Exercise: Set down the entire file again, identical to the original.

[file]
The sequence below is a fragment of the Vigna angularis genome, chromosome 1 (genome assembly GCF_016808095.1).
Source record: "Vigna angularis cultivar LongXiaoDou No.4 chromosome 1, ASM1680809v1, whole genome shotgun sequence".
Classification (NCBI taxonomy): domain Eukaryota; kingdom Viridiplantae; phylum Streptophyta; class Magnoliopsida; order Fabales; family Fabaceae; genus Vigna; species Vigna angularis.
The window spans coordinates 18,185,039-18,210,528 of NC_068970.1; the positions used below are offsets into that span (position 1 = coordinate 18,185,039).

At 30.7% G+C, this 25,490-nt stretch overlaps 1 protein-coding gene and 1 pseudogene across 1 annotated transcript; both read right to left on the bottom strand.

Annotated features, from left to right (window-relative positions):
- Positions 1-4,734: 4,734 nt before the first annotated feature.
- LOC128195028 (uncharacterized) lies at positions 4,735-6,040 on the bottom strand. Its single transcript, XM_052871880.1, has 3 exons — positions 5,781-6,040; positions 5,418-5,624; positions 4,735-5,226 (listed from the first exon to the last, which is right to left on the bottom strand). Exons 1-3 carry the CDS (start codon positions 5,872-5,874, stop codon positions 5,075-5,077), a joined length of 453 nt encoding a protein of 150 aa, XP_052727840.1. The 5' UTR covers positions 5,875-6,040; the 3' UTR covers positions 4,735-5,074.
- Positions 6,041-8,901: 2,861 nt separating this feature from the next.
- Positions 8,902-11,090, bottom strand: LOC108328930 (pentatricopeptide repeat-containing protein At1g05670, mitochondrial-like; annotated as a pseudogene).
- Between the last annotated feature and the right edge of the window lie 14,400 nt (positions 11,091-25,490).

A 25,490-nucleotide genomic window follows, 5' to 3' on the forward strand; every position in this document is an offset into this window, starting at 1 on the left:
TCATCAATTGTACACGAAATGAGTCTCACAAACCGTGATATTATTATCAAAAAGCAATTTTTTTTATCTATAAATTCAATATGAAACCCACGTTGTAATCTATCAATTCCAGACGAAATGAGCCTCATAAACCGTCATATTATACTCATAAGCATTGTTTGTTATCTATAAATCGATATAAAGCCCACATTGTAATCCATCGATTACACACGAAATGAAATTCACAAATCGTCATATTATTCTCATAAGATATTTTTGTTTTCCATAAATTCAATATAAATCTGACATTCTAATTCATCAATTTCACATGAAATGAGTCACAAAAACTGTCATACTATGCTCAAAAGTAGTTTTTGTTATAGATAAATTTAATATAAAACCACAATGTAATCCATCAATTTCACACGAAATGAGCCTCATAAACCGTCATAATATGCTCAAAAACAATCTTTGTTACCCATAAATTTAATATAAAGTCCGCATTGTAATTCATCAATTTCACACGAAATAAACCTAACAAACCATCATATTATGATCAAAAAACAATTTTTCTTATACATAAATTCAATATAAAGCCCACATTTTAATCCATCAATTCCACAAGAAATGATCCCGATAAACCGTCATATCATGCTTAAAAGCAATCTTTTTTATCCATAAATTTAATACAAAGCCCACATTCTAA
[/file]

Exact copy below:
The sequence below is a fragment of the Vigna angularis genome, chromosome 1 (genome assembly GCF_016808095.1).
Source record: "Vigna angularis cultivar LongXiaoDou No.4 chromosome 1, ASM1680809v1, whole genome shotgun sequence".
Classification (NCBI taxonomy): domain Eukaryota; kingdom Viridiplantae; phylum Streptophyta; class Magnoliopsida; order Fabales; family Fabaceae; genus Vigna; species Vigna angularis.
The window spans coordinates 18,185,039-18,210,528 of NC_068970.1; the positions used below are offsets into that span (position 1 = coordinate 18,185,039).

At 30.7% G+C, this 25,490-nt stretch overlaps 1 protein-coding gene and 1 pseudogene across 1 annotated transcript; both read right to left on the bottom strand.

Annotated features, from left to right (window-relative positions):
- Positions 1-4,734: 4,734 nt before the first annotated feature.
- LOC128195028 (uncharacterized) lies at positions 4,735-6,040 on the bottom strand. Its single transcript, XM_052871880.1, has 3 exons — positions 5,781-6,040; positions 5,418-5,624; positions 4,735-5,226 (listed from the first exon to the last, which is right to left on the bottom strand). Exons 1-3 carry the CDS (start codon positions 5,872-5,874, stop codon positions 5,075-5,077), a joined length of 453 nt encoding a protein of 150 aa, XP_052727840.1. The 5' UTR covers positions 5,875-6,040; the 3' UTR covers positions 4,735-5,074.
- Positions 6,041-8,901: 2,861 nt separating this feature from the next.
- Positions 8,902-11,090, bottom strand: LOC108328930 (pentatricopeptide repeat-containing protein At1g05670, mitochondrial-like; annotated as a pseudogene).
- Between the last annotated feature and the right edge of the window lie 14,400 nt (positions 11,091-25,490).

A 25,490-nucleotide genomic window follows, 5' to 3' on the forward strand; every position in this document is an offset into this window, starting at 1 on the left:
TCATCAATTGTACACGAAATGAGTCTCACAAACCGTGATATTATTATCAAAAAGCAATTTTTTTTATCTATAAATTCAATATGAAACCCACGTTGTAATCTATCAATTCCAGACGAAATGAGCCTCATAAACCGTCATATTATACTCATAAGCATTGTTTGTTATCTATAAATCGATATAAAGCCCACATTGTAATCCATCGATTACACACGAAATGAAATTCACAAATCGTCATATTATTCTCATAAGATATTTTTGTTTTCCATAAATTCAATATAAATCTGACATTCTAATTCATCAATTTCACATGAAATGAGTCACAAAAACTGTCATACTATGCTCAAAAGTAGTTTTTGTTATAGATAAATTTAATATAAAACCACAATGTAATCCATCAATTTCACACGAAATGAGCCTCATAAACCGTCATAATATGCTCAAAAACAATCTTTGTTACCCATAAATTTAATATAAAGTCCGCATTGTAATTCATCAATTTCACACGAAATAAACCTAACAAACCATCATATTATGATCAAAAAACAATTTTTCTTATACATAAATTCAATATAAAGCCCACATTTTAATCCATCAATTCCACAAGAAATGATCCCGATAAACCGTCATATCATGCTTAAAAGCAATCTTTTTTATCCATAAATTTAATACAAAGCCCACATTCTAA